Kansas City Kids Marching In Black Lives Matter Protests Have A Message: ‘We Deserve A Chance’
Organizers of Sunday’s Brookside Black Lives Matter Brigade are continuing calls for Kansas City Chief Rick Smith to step down and the ending of Operation Legend.
On a warm Sunday afternoon, 12-year-old Isaiah Wotruba and his younger brother, Jeremiah, walked down 63rd street near Brookside, leading a group of around 100 protesters in a chant.
“Show me what community looks like,” Isaiah says into a megaphone.
“This is what community looks like,” the crowd responds.
The two brothers were among more than a dozen kids who marched as part of Sunday’s Brookside Black Lives Matter Brigade. Organizer Stacy Shaw told the crowd at the start of the demonstration that protests aren’t just about “surviving police brutality.” They’re also about making sure Black children have the same opportunities as white kids, Shaw said.
Ten-year-old Jeremiah Wotruba said his message to adults is that “we deserve a chance.”
“As kids we see Black people dying and we know that we could grow up and die because of the color of our skin,” Wotruba said. “And we don’t want this to happen anymore.”
Wotruba said he’s protesting the death of George Floyd and Donnie Sanders who was fatally shot by a Kansas City police officer in March.
Nine-year-old Henry White, who wore a face mask dotted with dinosaurs, also mentioned the killing of Sanders and Floyd. He said he’s been learning a lot from listening to speeches at the rallies.
“I just like to listen and hear all of the things that are happening so I can be updated and help people,” White said.
For protester Bukeka Blakemore seeing the number of young people who are participating is “amazing.” She wants them to know they’re part of a “monumental time.” Blakemore said her parents started taking her to protests when she was three.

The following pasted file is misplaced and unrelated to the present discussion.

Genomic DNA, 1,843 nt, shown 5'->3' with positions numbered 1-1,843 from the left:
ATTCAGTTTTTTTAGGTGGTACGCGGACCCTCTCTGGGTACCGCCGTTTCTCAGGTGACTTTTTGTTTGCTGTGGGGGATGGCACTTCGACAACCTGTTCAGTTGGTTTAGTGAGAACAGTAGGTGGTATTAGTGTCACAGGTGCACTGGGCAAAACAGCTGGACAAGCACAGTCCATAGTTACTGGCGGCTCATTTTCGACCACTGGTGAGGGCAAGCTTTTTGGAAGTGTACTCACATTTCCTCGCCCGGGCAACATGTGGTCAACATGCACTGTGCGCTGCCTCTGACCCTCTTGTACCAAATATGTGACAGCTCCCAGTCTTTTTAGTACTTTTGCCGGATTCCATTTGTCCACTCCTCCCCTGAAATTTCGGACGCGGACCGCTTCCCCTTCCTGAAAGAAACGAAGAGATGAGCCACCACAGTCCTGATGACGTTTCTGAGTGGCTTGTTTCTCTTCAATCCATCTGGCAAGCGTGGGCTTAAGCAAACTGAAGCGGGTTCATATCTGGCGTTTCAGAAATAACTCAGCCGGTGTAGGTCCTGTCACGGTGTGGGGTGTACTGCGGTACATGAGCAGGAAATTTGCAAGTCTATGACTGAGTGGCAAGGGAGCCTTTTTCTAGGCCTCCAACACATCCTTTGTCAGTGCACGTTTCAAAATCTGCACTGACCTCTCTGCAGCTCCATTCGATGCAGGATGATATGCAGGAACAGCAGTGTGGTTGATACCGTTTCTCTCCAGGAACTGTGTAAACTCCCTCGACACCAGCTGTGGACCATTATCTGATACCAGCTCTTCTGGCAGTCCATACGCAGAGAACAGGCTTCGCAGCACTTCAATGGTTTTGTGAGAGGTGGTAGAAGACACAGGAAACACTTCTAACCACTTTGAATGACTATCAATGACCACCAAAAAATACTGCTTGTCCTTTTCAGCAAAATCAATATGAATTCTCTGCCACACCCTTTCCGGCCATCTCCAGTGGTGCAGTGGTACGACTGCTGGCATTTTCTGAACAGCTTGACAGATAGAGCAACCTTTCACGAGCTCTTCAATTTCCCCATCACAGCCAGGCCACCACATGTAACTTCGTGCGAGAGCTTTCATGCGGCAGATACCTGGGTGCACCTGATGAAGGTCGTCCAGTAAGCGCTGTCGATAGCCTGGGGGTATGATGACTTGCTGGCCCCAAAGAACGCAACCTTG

“I was told by my parents that my first words were ‘Black power,’” Blakemore said. “We would go to marches, and I'd have my fist up and say that.”
Organizers at Sunday’s event are calling for Kansas City Police Chief Rick Smith to resign, the end of a federal surge of agents in Kansas City as part of Operation Legend, and the requirement that police officers display their name and badge at all times. Event organizer Rev. Randy Fikki, a minister at Unity Southeast in Kansas City, said part of the message is coming “together in unity and love and peace.”
“Black Lives Matter protesters are not here for the moment, they’re here for the movement and you can’t stop the revolution,” Isaiah Wotruba said.
Younger brother, Jeremiah, shares a similar sentiment, saying “we're going to keep protesting until we get justice.”
“I love doing chants. I love leading the crowd,” Jeremiah said. “But, also, I hate being here because we should not have to come back here as we grow up and get older. My parents say our kids deserve a chance. And we actually do.”